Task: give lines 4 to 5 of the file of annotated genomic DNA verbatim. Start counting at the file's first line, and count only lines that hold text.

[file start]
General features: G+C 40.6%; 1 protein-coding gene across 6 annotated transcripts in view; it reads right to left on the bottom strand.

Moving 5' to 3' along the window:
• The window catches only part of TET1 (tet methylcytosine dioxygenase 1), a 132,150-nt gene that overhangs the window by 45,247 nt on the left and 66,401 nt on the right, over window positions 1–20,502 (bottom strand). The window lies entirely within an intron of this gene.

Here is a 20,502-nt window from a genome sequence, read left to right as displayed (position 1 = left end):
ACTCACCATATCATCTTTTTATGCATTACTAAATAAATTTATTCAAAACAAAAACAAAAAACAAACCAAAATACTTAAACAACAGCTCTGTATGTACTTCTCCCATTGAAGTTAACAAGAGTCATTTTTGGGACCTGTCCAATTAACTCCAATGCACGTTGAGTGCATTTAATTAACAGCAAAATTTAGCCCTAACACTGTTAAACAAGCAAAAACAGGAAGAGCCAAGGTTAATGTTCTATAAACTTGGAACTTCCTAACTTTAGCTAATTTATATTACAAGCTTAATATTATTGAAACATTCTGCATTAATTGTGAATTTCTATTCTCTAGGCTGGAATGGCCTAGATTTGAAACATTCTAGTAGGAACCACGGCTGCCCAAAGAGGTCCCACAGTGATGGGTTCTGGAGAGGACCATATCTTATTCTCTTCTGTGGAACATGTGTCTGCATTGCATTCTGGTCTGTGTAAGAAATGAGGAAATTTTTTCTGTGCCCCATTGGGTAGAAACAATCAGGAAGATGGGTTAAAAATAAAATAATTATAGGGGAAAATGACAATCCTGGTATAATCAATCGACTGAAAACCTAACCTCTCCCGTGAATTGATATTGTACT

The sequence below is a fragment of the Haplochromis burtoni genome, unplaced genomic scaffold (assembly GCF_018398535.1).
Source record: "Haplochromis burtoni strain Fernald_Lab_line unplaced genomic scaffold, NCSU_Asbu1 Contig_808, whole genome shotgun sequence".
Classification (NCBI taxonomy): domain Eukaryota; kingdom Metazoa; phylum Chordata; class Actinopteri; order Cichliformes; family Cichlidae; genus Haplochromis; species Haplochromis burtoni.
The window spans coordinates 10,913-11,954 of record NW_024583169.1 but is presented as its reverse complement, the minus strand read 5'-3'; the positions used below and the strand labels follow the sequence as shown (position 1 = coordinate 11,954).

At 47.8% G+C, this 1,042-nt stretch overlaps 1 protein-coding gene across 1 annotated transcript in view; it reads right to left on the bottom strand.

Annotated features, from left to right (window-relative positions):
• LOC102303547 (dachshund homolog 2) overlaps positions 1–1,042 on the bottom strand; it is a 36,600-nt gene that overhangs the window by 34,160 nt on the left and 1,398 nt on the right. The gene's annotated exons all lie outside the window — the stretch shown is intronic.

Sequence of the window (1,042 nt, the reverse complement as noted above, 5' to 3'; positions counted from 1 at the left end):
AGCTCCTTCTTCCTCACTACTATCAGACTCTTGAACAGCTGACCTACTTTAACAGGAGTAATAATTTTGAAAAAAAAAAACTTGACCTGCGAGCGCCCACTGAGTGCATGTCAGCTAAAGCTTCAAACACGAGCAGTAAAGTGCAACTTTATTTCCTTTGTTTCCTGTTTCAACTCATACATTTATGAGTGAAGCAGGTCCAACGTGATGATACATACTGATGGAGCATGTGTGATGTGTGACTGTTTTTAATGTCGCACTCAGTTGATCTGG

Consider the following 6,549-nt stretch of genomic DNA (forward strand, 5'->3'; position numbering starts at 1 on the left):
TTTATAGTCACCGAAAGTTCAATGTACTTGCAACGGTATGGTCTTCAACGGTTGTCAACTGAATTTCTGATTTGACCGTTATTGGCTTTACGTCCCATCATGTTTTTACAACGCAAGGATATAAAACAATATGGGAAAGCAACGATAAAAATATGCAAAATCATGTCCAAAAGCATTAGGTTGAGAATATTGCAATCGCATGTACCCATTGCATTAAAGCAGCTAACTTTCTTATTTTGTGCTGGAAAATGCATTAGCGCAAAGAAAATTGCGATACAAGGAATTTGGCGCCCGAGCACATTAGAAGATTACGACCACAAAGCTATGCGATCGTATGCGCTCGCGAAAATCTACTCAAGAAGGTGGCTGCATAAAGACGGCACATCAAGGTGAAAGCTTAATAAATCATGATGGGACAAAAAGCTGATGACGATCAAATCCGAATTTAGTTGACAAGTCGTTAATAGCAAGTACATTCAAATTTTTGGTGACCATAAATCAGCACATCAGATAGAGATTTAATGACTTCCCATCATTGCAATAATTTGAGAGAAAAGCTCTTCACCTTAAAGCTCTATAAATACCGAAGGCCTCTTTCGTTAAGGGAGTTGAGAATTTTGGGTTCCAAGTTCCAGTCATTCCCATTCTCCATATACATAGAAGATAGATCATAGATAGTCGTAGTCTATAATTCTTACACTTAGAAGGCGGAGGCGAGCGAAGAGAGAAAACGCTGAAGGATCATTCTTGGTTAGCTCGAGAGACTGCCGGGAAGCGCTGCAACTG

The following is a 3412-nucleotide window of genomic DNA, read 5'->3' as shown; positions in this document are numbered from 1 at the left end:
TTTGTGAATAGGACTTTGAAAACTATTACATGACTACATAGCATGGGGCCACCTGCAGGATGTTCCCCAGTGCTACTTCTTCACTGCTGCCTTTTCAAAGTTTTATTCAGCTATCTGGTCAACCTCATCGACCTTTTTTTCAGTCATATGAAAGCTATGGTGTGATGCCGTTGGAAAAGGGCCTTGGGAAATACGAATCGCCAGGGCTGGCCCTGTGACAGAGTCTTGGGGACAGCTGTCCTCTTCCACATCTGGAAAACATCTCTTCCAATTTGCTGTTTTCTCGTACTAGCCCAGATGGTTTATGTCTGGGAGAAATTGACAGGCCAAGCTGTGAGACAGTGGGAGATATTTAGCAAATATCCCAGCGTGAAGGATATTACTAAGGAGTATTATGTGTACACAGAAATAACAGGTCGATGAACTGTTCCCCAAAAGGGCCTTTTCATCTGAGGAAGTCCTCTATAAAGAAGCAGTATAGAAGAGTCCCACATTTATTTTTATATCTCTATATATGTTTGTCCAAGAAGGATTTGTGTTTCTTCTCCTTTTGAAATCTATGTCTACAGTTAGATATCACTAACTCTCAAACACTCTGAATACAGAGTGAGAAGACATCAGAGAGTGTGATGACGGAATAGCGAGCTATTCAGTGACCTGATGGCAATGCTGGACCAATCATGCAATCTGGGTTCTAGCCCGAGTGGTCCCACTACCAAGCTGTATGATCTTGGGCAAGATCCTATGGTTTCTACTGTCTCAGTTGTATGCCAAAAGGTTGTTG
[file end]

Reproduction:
Here is a 20,502-nt window from a genome sequence, read left to right as displayed (position 1 = left end):
ACTCACCATATCATCTTTTTATGCATTACTAAATAAATTTATTCAAAACAAAAACAAAAAACAAACCAAAATACTTAAACAACAGCTCTGTATGTACTTCTCCCATTGAAGTTAACAAGAGTCATTTTTGGGACCTGTCCAATTAACTCCAATGCACGTTGAGTGCATTTAATTAACAGCAAAATTTAGCCCTAACACTGTTAAACAAGCAAAAACAGGAAGAGCCAAGGTTAATGTTCTATAAACTTGGAACTTCCTAACTTTAGCTAATTTATATTACAAGCTTAATATTATTGAAACATTCTGCATTAATTGTGAATTTCTATTCTCTAGGCTGGAATGGCCTAGATTTGAAACATTCTAGTAGGAACCACGGCTGCCCAAAGAGGTCCCACAGTGATGGGTTCTGGAGAGGACCATATCTTATTCTCTTCTGTGGAACATGTGTCTGCATTGCATTCTGGTCTGTGTAAGAAATGAGGAAATTTTTTCTGTGCCCCATTGGGTAGAAACAATCAGGAAGATGGGTTAAAAATAAAATAATTATAGGGGAAAATGACAATCCTGGTATAATCAATCGACTGAAAACCTAACCTCTCCCGTGAATTGATATTGTACT